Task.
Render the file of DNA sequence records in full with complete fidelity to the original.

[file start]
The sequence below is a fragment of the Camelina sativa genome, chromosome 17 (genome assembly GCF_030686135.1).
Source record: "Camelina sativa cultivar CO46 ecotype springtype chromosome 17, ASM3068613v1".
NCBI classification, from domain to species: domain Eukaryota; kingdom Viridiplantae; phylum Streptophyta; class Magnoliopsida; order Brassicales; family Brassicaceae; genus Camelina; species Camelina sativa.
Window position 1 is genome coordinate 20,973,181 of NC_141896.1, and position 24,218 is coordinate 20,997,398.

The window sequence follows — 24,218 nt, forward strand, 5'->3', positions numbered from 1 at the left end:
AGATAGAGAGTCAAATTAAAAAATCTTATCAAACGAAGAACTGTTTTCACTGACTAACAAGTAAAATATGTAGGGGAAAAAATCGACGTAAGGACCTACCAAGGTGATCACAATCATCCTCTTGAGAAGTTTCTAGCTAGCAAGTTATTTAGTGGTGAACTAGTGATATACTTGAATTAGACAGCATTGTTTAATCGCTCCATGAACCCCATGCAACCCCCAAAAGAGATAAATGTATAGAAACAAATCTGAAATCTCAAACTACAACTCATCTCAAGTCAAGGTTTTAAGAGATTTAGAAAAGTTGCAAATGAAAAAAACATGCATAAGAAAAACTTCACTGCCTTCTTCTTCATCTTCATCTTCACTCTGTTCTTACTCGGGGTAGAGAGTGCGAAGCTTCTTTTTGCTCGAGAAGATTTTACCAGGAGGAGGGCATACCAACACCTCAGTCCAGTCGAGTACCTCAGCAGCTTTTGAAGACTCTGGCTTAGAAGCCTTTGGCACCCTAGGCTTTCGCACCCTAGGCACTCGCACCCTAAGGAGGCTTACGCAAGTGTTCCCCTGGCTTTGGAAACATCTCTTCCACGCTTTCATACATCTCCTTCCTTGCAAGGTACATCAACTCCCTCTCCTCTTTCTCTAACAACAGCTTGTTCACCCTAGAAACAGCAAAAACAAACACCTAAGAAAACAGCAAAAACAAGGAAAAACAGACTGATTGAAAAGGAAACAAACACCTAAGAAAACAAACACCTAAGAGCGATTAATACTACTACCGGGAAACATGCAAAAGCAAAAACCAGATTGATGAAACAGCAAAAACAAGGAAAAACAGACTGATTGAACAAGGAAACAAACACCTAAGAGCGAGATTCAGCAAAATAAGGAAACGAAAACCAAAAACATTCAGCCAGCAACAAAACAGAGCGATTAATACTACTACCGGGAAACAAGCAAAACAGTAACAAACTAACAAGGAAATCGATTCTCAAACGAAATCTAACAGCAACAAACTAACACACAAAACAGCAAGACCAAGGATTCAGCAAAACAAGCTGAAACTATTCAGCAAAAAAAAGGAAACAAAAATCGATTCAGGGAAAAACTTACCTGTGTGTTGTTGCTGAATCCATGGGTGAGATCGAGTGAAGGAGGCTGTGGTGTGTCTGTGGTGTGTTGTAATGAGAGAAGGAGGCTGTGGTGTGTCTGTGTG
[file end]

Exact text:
The sequence below is a fragment of the Camelina sativa genome, chromosome 17 (genome assembly GCF_030686135.1).
Source record: "Camelina sativa cultivar CO46 ecotype springtype chromosome 17, ASM3068613v1".
NCBI classification, from domain to species: domain Eukaryota; kingdom Viridiplantae; phylum Streptophyta; class Magnoliopsida; order Brassicales; family Brassicaceae; genus Camelina; species Camelina sativa.
Window position 1 is genome coordinate 20,973,181 of NC_141896.1, and position 24,218 is coordinate 20,997,398.

The window sequence follows — 24,218 nt, forward strand, 5'->3', positions numbered from 1 at the left end:
AGATAGAGAGTCAAATTAAAAAATCTTATCAAACGAAGAACTGTTTTCACTGACTAACAAGTAAAATATGTAGGGGAAAAAATCGACGTAAGGACCTACCAAGGTGATCACAATCATCCTCTTGAGAAGTTTCTAGCTAGCAAGTTATTTAGTGGTGAACTAGTGATATACTTGAATTAGACAGCATTGTTTAATCGCTCCATGAACCCCATGCAACCCCCAAAAGAGATAAATGTATAGAAACAAATCTGAAATCTCAAACTACAACTCATCTCAAGTCAAGGTTTTAAGAGATTTAGAAAAGTTGCAAATGAAAAAAACATGCATAAGAAAAACTTCACTGCCTTCTTCTTCATCTTCATCTTCACTCTGTTCTTACTCGGGGTAGAGAGTGCGAAGCTTCTTTTTGCTCGAGAAGATTTTACCAGGAGGAGGGCATACCAACACCTCAGTCCAGTCGAGTACCTCAGCAGCTTTTGAAGACTCTGGCTTAGAAGCCTTTGGCACCCTAGGCTTTCGCACCCTAGGCACTCGCACCCTAAGGAGGCTTACGCAAGTGTTCCCCTGGCTTTGGAAACATCTCTTCCACGCTTTCATACATCTCCTTCCTTGCAAGGTACATCAACTCCCTCTCCTCTTTCTCTAACAACAGCTTGTTCACCCTAGAAACAGCAAAAACAAACACCTAAGAAAACAGCAAAAACAAGGAAAAACAGACTGATTGAAAAGGAAACAAACACCTAAGAAAACAAACACCTAAGAGCGATTAATACTACTACCGGGAAACATGCAAAAGCAAAAACCAGATTGATGAAACAGCAAAAACAAGGAAAAACAGACTGATTGAACAAGGAAACAAACACCTAAGAGCGAGATTCAGCAAAATAAGGAAACGAAAACCAAAAACATTCAGCCAGCAACAAAACAGAGCGATTAATACTACTACCGGGAAACAAGCAAAACAGTAACAAACTAACAAGGAAATCGATTCTCAAACGAAATCTAACAGCAACAAACTAACACACAAAACAGCAAGACCAAGGATTCAGCAAAACAAGCTGAAACTATTCAGCAAAAAAAAGGAAACAAAAATCGATTCAGGGAAAAACTTACCTGTGTGTTGTTGCTGAATCCATGGGTGAGATCGAGTGAAGGAGGCTGTGGTGTGTCTGTGGTGTGTTGTAATGAGAGAAGGAGGCTGTGGTGTGTCTGTGTG